13 March 1892|
Kolkata, Bengal, British India
|Died||2 January 1972
Kolkata, West Bengal, India
|Professional wrestling career|
|Billed height||6 ft 1 in (1.85 m)|
|Billed weight||290 lb (130 kg)|
|Trained by||Ambika Charan Guha
Khetra Charan Goho
Ram Charan Goho
Jatindra Charan Goho (Bengali: যতীন্দ্রচরণ গুহ) (13 March 1892 – 2 January 1972), popularly known by his ring name Gobar Goho (Bengali: গোবর গুহ), was a world famous Indian wrestler and practitioner of Pehlwani. He was the first Asian to win the World Light Heavyweight Championship in the United States in 1921.
Gobar came from a family of wrestlers. The Goho family had been known for pioneering, promoting and popularising the art of wrestling and physical culture in Bengal, for generations. His great-grandfather had set up an akhada at Masjidbari Street. His forebears included the legendary Ambu babu, and Khetu babu, who tutored Swami Vivekananda in the finer points of wrestling. His father Ram Charan too was well versed in the art. Gobar was born to Ram Charan in 1892 in Kolkata. He began his initial training under the guidance of his grandfather Ambika Charan Guha. He also took lessons from his uncle Khetra Charan Goho and father Ram Charan Goho. He began rigorous training under the famous Indian wrestlers like Kholsa Chaubey and Rahmani Pehlwan, who were employed by the Goho family. When Gobar reached adulthood he stood at six feet and one inch and weighed around 290 pounds. His expanded chest measured 48 inches. In the meanwhile he also passed the Entrance examination from Vidyasagar school in 1910. He also received training in Hindustani classical music from Kukuv Khan and used to attend the musical soirees of Narendranath Basu.
Gobar embarked on a professional career in wrestling in 1910 at the age of eighteen. He debuted against Navrang Singh, the court wrestler of the Maharaja of Tripura, but he didn't take any money. In 1910, the John Bull Society of London organised a world wrestling championship bout to which wrestlers from all over the world including Gobar Goho and junior Gama of India were invited. In his first tour of Europe, Gobar fought bouts in Italy, Switzerland and England. Gobar went on a second tour of Europe in 1912 and returned home in 1915. During the trip he met Jack Johnson, the first black world heavyweight boxing champion at the wrestling tournament in Paris. Next he defeated Campbell, the highest-ranked wrestler of Scotland. His next bout was against Scottish strongman and wrestler Jimmy Esson of Aberdeen, who has been described by the great strongman and wrestler Georg Hackenschmidt as 'the Scotch Giant'. Esson was at the receiving end throughout the fight and in the end resorted to illegal boxing punches. Gobar remained undeterred and duly wrestled the 'giant' on to the ground. After the War, Gobar went on a third tour of Europe and the United States from 1920 to 1926. During this tour, he fought the bout of his lifetime, when he disposed off the then World Light Heavyweight Champion and catch wrestler Ad Santel on 30 August 1921 at the Coliseum in San Francisco. He became the first Asian to win a World Professional Wrestling Championship in the United States. In his next bout he was pitted against the famous Ed 'Strangler' Lewis, considered by many to be the greatest ever professional wrestler. Lewis first tried his famous headlock on Gobar but to little effect. After a few rounds, Lewis managed to floor Gobar once, but the latter soon returned the compliment. Both fighters had registered two falls each, when Lewis resorted to foul play by hitting Gobar with a boxer’s punch. When the referee overlooked this offence, Gobar turned to the judges to remonstrate, but at this moment, Lewis floored Gobar with a resounding thump, causing him to hit his head on the boards and lose consciousness. In 1929, Gobar fought another memorable fight against the younger Gama at Park Circus, Kolkata in a bout that has since passed into the folklore of Indian wrestling. After a stirring fight which showcased all the moves of Indian wrestling, the older Gobar finally lost on a technicality.The akhada that was established by his ancestors at Masjidbari Street was reincarnated by Gobar Goho at Goabagan in 1936. Gobar Goho retired from professional wrestling in 1944.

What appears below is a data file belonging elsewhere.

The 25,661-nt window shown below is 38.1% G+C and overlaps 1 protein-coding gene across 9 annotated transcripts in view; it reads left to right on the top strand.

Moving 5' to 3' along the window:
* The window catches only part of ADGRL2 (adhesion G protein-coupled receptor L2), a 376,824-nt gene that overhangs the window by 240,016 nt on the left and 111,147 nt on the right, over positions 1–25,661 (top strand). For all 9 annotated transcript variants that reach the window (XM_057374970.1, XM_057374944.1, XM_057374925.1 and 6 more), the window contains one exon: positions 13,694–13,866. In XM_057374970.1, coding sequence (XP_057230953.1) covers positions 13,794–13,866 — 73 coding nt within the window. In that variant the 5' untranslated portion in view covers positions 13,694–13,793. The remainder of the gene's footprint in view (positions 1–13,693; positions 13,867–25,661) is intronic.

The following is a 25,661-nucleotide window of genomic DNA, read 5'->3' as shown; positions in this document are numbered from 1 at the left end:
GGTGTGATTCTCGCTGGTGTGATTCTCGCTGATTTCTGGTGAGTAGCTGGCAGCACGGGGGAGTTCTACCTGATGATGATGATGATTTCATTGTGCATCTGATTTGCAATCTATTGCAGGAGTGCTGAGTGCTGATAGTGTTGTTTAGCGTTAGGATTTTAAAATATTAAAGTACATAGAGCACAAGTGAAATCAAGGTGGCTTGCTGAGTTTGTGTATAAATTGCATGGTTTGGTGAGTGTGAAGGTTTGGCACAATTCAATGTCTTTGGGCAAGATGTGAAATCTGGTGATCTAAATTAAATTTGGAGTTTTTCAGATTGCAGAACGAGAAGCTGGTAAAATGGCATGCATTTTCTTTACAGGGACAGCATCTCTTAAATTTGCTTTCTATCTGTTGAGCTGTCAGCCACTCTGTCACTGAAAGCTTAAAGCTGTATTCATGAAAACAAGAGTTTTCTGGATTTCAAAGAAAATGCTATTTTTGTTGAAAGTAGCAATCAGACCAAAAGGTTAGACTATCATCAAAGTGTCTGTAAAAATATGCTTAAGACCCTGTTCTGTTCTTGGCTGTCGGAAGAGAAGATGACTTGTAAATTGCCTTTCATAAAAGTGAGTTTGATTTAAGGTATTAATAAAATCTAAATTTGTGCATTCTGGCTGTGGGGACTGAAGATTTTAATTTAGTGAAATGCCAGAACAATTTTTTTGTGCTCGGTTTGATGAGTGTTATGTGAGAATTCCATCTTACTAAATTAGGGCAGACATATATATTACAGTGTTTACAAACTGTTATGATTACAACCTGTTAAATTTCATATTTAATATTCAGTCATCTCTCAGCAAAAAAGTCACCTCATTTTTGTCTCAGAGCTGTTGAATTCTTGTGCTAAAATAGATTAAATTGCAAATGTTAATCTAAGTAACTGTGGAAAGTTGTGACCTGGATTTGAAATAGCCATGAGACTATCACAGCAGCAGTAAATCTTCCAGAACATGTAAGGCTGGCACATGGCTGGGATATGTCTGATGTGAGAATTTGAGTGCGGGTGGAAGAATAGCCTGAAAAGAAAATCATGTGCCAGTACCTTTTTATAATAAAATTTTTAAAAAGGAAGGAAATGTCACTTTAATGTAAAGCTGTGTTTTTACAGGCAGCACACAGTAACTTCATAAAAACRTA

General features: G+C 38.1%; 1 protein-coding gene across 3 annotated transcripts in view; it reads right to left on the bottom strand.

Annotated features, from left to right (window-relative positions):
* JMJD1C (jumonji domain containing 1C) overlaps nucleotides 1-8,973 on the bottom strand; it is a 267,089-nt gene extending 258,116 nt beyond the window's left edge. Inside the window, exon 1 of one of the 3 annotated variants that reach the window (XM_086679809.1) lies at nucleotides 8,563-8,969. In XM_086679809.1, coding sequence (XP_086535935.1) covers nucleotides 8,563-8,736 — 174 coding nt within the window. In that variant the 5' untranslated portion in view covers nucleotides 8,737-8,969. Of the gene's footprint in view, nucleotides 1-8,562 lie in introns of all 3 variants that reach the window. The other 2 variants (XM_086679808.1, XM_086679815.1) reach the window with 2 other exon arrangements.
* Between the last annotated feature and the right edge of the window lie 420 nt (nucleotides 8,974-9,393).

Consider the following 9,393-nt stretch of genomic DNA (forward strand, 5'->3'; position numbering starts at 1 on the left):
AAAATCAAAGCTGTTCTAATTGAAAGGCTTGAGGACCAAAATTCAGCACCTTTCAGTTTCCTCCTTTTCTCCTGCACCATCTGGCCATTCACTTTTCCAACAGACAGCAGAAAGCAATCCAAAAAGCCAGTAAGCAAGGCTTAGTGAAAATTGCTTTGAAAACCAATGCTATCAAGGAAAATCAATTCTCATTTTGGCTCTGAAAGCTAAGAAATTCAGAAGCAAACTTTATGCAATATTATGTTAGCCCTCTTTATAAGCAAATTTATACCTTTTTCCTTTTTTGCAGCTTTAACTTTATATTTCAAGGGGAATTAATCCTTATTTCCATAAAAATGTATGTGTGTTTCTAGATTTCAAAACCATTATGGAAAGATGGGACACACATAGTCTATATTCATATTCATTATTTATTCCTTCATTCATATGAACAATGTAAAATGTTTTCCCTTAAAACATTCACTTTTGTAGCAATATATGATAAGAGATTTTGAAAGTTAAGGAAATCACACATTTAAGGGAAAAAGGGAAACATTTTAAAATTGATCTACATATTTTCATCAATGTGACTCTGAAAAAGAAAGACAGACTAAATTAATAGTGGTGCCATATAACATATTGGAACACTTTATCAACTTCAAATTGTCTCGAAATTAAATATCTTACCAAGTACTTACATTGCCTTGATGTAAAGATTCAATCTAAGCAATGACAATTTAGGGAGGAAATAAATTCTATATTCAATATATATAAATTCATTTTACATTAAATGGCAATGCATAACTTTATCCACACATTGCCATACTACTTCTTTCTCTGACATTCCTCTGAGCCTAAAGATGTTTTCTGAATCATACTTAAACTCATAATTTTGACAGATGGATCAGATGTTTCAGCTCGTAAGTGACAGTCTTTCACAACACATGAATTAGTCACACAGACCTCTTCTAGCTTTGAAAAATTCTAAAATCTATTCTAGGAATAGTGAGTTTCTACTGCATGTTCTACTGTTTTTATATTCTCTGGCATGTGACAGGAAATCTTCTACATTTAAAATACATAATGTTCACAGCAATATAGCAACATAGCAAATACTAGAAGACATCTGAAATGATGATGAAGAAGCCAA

Gobar Goho developed his own style of wrestling which took Indian wrestling into newer heights. His style included his own wrestling holds like dhonka, tibbi, gadhanet, dhak, tang, pat, dhobiya pat and kulla which later became a part and parcel of Indian wrestling. He was famous for his vicious chops known as radda. His achievements and success inspired Bengali Hindus to take up wrestling as a career which was seen as the traditional bastion of Punjabi Muslims. Not only wrestlers but the famous body builders like Manohar Aich and Monotosh Roy were inspired by his successes. His own disciples included his son Manik and his students Banamali Ghosh, Jyotish Charan Ghosh and Biswanath Dutta. His followers observed his birth centenary in 1992. Goabagan Street in North Kolkata has been named Gobar Goho Sarani in his honour. His statue was installed and unveiled at the Azad Hind Bagh in 1996 by the then Governor of West Bengal, Late Raghunath Reddy. On the current day his akhada Gobar Goho's Gymnasium runs firmly at 19/D/H/7, Gobar Goho Sarani, Kolkata-700006. The nearest prominent landmark is the Scottish Church College.
- Mandal, Ananta (18 August 2012). "অথ কুস্তি-কথা". Ganashakti (in Bengali) (Kolkata). Retrieved 2 February 2014.
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- Abridged wrestling events History.
- A copy of the original "The Japanese Pro-Wrestling / Reality Based Martial Art Connection" article by Sam Chan